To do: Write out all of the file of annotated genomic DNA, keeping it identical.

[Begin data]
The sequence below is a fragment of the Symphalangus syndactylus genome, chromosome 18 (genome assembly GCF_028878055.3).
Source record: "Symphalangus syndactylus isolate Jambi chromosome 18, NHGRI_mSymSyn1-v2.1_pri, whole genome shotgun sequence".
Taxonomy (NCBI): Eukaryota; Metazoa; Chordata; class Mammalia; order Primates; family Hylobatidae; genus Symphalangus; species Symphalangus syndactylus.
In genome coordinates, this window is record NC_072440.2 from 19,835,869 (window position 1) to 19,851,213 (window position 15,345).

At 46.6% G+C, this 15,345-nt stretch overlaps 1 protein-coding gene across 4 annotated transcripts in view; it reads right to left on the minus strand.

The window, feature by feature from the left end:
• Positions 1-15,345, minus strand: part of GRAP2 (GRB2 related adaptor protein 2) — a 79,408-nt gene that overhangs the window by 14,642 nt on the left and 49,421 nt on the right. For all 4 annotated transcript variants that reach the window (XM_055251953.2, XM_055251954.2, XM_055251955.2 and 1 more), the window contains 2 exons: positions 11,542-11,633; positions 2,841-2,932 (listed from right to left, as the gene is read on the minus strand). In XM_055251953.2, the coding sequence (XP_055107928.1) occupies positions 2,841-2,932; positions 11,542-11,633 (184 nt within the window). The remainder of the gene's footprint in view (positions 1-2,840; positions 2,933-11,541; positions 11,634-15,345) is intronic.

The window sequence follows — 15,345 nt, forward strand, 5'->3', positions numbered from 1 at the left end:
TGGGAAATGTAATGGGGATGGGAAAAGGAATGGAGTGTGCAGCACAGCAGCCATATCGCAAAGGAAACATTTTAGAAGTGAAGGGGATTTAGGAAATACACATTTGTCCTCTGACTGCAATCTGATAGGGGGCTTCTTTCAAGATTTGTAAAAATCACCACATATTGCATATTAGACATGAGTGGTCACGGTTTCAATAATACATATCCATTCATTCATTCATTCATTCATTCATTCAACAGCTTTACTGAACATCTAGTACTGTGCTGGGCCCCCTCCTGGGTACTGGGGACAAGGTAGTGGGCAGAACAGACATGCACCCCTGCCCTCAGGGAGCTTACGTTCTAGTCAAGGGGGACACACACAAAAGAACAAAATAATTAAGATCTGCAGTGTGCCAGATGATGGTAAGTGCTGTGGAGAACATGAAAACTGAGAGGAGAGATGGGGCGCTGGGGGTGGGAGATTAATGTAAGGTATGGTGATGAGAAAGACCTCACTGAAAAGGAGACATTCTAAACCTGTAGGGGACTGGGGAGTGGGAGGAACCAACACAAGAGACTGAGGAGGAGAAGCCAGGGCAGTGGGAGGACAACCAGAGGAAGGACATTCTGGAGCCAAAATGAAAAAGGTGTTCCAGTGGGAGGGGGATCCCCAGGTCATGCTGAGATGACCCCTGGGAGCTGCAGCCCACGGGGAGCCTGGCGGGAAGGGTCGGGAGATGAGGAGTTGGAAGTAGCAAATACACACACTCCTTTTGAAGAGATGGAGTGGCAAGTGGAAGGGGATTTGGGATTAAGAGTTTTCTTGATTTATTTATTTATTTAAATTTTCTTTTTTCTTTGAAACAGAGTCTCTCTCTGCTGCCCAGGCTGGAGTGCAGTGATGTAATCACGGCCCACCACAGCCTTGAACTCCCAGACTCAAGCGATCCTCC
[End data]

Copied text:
The sequence below is a fragment of the Symphalangus syndactylus genome, chromosome 18 (genome assembly GCF_028878055.3).
Source record: "Symphalangus syndactylus isolate Jambi chromosome 18, NHGRI_mSymSyn1-v2.1_pri, whole genome shotgun sequence".
Taxonomy (NCBI): Eukaryota; Metazoa; Chordata; class Mammalia; order Primates; family Hylobatidae; genus Symphalangus; species Symphalangus syndactylus.
In genome coordinates, this window is record NC_072440.2 from 19,835,869 (window position 1) to 19,851,213 (window position 15,345).

At 46.6% G+C, this 15,345-nt stretch overlaps 1 protein-coding gene across 4 annotated transcripts in view; it reads right to left on the minus strand.

The window, feature by feature from the left end:
• Positions 1-15,345, minus strand: part of GRAP2 (GRB2 related adaptor protein 2) — a 79,408-nt gene that overhangs the window by 14,642 nt on the left and 49,421 nt on the right. For all 4 annotated transcript variants that reach the window (XM_055251953.2, XM_055251954.2, XM_055251955.2 and 1 more), the window contains 2 exons: positions 11,542-11,633; positions 2,841-2,932 (listed from right to left, as the gene is read on the minus strand). In XM_055251953.2, the coding sequence (XP_055107928.1) occupies positions 2,841-2,932; positions 11,542-11,633 (184 nt within the window). The remainder of the gene's footprint in view (positions 1-2,840; positions 2,933-11,541; positions 11,634-15,345) is intronic.

The window sequence follows — 15,345 nt, forward strand, 5'->3', positions numbered from 1 at the left end:
TGGGAAATGTAATGGGGATGGGAAAAGGAATGGAGTGTGCAGCACAGCAGCCATATCGCAAAGGAAACATTTTAGAAGTGAAGGGGATTTAGGAAATACACATTTGTCCTCTGACTGCAATCTGATAGGGGGCTTCTTTCAAGATTTGTAAAAATCACCACATATTGCATATTAGACATGAGTGGTCACGGTTTCAATAATACATATCCATTCATTCATTCATTCATTCATTCATTCAACAGCTTTACTGAACATCTAGTACTGTGCTGGGCCCCCTCCTGGGTACTGGGGACAAGGTAGTGGGCAGAACAGACATGCACCCCTGCCCTCAGGGAGCTTACGTTCTAGTCAAGGGGGACACACACAAAAGAACAAAATAATTAAGATCTGCAGTGTGCCAGATGATGGTAAGTGCTGTGGAGAACATGAAAACTGAGAGGAGAGATGGGGCGCTGGGGGTGGGAGATTAATGTAAGGTATGGTGATGAGAAAGACCTCACTGAAAAGGAGACATTCTAAACCTGTAGGGGACTGGGGAGTGGGAGGAACCAACACAAGAGACTGAGGAGGAGAAGCCAGGGCAGTGGGAGGACAACCAGAGGAAGGACATTCTGGAGCCAAAATGAAAAAGGTGTTCCAGTGGGAGGGGGATCCCCAGGTCATGCTGAGATGACCCCTGGGAGCTGCAGCCCACGGGGAGCCTGGCGGGAAGGGTCGGGAGATGAGGAGTTGGAAGTAGCAAATACACACACTCCTTTTGAAGAGATGGAGTGGCAAGTGGAAGGGGATTTGGGATTAAGAGTTTTCTTGATTTATTTATTTATTTAAATTTTCTTTTTTCTTTGAAACAGAGTCTCTCTCTGCTGCCCAGGCTGGAGTGCAGTGATGTAATCACGGCCCACCACAGCCTTGAACTCCCAGACTCAAGCGATCCTCC